- Writing Your Journal Article in 12 Weeks: A Guide to Academic Publishing Success
In writing this review, I am disregarding Wendy Laura Belcher's admonishment: 'Never substitute writing book reviews for writing a research article' (44). But reviewing a book that appears to accomplish its intentions so effectively is a real treat. Writing Your Journal Article in 12 Weeks: A Guide to Academic Publishing Success is a comprehensive workbook aimed at graduate students and junior faculty members in the humanities and social sciences who aspire to publish their work in peer-reviewed journals. Yes, scores of books have been written on how to write for scholarly publication. But I know of no other handbook that focuses on this particular genre of academic writing in such a thorough and, therefore, useful manner. I am confident that anybody who actively works through this book—it is, indeed, a workbook—will eventually taste the academic publishing success in the book's subtitle.
That Writing Your Journal Article in 12 Weeks is presented as a workbook (envision pages the dimensions of letter-size paper) is quite fitting. Writing, after all, is work. Readers are expected to engage both with the text—writing on its pages, answering its questions, completing its activities—and with other writers during the twelve-week commitment. Writing, after all, is a social act. Belcher focuses on the 'macro-level' skills underlying successful academic writing: argument, structure, organization. Writing, after all, is about more than word choice, grammar, and syntax. And Belcher admits that the best way to use her workbook is to begin with a piece of writing that has already been drafted: a conference or course paper, a chapter of a thesis or dissertation, anything [End Page 246] that contains the seed of a publishable article. Writing, after all, involves revising—and effective 'revising is the key to publication' (11).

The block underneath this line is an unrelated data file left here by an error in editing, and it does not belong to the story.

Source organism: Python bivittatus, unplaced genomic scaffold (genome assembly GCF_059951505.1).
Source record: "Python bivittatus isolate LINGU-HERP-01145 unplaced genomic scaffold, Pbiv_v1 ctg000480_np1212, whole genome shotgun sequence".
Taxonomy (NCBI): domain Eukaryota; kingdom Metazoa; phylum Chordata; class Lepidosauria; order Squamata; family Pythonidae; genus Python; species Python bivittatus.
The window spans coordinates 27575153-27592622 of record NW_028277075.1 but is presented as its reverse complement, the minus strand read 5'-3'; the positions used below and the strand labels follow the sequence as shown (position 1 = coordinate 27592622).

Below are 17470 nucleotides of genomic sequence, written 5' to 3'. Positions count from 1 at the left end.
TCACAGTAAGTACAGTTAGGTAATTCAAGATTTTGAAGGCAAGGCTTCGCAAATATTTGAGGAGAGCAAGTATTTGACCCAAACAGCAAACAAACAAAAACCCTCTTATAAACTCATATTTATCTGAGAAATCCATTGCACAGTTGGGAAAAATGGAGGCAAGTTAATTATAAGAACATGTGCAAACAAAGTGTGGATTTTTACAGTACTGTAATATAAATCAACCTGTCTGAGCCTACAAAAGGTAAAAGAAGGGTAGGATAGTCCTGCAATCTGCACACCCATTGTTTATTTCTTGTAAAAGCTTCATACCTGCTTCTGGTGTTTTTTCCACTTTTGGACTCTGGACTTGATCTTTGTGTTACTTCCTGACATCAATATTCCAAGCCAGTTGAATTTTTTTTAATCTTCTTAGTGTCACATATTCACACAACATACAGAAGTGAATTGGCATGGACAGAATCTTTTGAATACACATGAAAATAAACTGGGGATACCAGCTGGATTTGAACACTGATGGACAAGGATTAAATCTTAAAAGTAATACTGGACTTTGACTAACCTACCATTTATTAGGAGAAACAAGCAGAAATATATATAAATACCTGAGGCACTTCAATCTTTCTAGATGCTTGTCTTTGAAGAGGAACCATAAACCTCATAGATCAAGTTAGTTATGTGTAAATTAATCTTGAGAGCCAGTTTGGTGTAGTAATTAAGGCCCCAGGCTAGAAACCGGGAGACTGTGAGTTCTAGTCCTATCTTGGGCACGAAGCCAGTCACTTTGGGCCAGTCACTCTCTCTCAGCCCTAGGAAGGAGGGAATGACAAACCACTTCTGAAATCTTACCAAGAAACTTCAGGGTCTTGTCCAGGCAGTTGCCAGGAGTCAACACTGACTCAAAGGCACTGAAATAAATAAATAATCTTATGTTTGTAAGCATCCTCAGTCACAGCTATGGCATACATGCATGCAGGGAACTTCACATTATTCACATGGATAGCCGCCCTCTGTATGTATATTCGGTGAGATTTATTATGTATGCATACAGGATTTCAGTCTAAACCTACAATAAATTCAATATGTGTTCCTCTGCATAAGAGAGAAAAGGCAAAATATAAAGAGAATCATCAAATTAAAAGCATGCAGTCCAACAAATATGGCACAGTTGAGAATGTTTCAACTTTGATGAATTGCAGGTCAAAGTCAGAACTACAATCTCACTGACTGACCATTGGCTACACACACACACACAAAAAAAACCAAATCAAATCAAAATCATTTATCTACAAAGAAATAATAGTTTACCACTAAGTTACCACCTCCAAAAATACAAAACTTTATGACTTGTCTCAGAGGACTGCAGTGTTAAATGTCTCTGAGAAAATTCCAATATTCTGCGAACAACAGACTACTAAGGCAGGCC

Belcher's book is itself the product of some ten years of revisions: It evolved while she was teaching, at the University of California, Los Angeles, a seminar-style course called Writing and Publishing the Academic Article.1 And the workbook continues to evolve. In the introduction, Belcher asks readers for suggestions and feedback—as well as for needed corrections. Because I have already sent her a rather substantial itemized list of corrections to be made and clarifications to be addressed in a future edition, which I trust will be forthcoming, I need not comment on textual imperfections here. One reason for the importance of revision is highlighted in Belcher's brief, though undoubtedly necessary, section on avoiding plagiarism, wherein she presents the following lampoon:
Whenever I see cases of an author getting in trouble for publishing an article that includes word for word paragraphs from others' work, I always find it striking because they clearly aren't revising their work. What kind of author leaves whole paragraphs of their work untouched?(163)
Belcher writes in a direct and purposeful manner, anticipating the questions and concerns of novice writers for publication. The voice of a skilled teacher—a 'pedagogical not theoretical' approach (83)—grounds the text clearly. She clarifies; she cautions; she encourages; she motivates; she reassures. She employs literature on writing studies, suggestions and comments from current and former editors and faculty members, and research on faculty productivity. Belcher's own experiences as academic editor and director of an ethnic studies press also surface. Examples from numerous fields and disciplines within the humanities and social sciences are aplenty, and most come from the work of former students. Enlightening is being able to see pieces of works-in-progress coupled with the final versions: Belcher dissects abstracts, introductions, and literature reviews, all the while reinforcing the value of effective revision. She also presents a particularly helpful section on revising an article's title (203–9), advising, for example, that titles be focused, specific, suggestive of the argument, and composed of searchable keywords (so as to be...